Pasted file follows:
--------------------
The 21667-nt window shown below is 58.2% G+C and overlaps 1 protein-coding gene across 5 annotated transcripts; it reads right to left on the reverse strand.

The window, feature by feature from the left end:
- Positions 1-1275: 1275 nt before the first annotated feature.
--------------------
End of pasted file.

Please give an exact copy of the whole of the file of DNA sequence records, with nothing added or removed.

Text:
The 21667-nt window shown below is 58.2% G+C and overlaps 1 protein-coding gene across 5 annotated transcripts; it reads right to left on the reverse strand.

The window, feature by feature from the left end:
- Positions 1-1275: 1275 nt before the first annotated feature.